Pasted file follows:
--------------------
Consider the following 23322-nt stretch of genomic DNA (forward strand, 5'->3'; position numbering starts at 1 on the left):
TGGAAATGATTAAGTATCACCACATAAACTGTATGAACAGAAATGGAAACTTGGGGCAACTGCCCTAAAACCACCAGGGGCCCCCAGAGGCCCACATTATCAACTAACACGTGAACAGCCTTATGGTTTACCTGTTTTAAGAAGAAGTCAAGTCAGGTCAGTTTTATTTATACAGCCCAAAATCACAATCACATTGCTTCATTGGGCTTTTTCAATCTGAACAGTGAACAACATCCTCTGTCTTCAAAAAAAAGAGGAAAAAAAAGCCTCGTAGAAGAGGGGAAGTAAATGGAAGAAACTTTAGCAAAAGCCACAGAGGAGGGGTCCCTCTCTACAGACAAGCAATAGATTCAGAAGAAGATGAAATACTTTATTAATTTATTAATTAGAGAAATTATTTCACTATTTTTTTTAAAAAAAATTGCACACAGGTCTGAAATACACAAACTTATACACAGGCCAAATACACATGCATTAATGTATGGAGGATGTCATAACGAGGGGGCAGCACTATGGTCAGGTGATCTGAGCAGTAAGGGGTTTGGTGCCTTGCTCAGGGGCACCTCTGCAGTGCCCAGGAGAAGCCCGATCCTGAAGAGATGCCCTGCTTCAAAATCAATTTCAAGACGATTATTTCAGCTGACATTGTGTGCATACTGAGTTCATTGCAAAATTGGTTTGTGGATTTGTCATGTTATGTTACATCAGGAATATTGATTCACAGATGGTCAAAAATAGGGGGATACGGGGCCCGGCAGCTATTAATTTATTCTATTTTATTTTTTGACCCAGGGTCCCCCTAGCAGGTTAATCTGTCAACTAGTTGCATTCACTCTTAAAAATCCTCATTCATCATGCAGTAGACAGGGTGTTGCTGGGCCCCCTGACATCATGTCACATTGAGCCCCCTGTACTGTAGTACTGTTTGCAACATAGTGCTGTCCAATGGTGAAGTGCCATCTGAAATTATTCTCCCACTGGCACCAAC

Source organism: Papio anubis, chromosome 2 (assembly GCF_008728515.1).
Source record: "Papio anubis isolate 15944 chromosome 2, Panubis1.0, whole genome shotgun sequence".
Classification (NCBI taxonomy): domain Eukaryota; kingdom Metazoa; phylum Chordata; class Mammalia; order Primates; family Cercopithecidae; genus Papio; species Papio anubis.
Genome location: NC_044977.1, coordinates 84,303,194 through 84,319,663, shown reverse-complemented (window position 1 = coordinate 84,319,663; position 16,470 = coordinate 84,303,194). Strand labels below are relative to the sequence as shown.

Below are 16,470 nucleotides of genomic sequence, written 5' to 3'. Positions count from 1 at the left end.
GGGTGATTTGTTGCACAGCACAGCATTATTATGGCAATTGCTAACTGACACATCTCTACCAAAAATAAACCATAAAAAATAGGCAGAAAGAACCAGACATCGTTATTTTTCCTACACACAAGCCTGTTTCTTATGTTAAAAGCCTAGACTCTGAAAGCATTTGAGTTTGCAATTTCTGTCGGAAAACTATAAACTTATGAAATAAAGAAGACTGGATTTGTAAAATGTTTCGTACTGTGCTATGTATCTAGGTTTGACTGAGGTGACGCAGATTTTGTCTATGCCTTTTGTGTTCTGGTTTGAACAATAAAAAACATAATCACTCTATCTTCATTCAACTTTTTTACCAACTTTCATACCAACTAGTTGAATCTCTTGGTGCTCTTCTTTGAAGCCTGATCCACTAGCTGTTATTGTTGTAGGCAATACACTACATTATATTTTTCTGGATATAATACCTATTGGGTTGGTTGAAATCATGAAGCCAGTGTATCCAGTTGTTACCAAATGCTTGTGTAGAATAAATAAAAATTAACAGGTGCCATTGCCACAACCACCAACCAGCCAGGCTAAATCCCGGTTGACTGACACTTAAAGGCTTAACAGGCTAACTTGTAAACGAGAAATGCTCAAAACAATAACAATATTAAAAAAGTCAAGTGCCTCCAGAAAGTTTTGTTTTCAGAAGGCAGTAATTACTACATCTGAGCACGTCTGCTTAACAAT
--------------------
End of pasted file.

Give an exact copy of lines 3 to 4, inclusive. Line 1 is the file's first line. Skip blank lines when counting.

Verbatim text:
Source organism: Papio anubis, chromosome 2 (assembly GCF_008728515.1).
Source record: "Papio anubis isolate 15944 chromosome 2, Panubis1.0, whole genome shotgun sequence".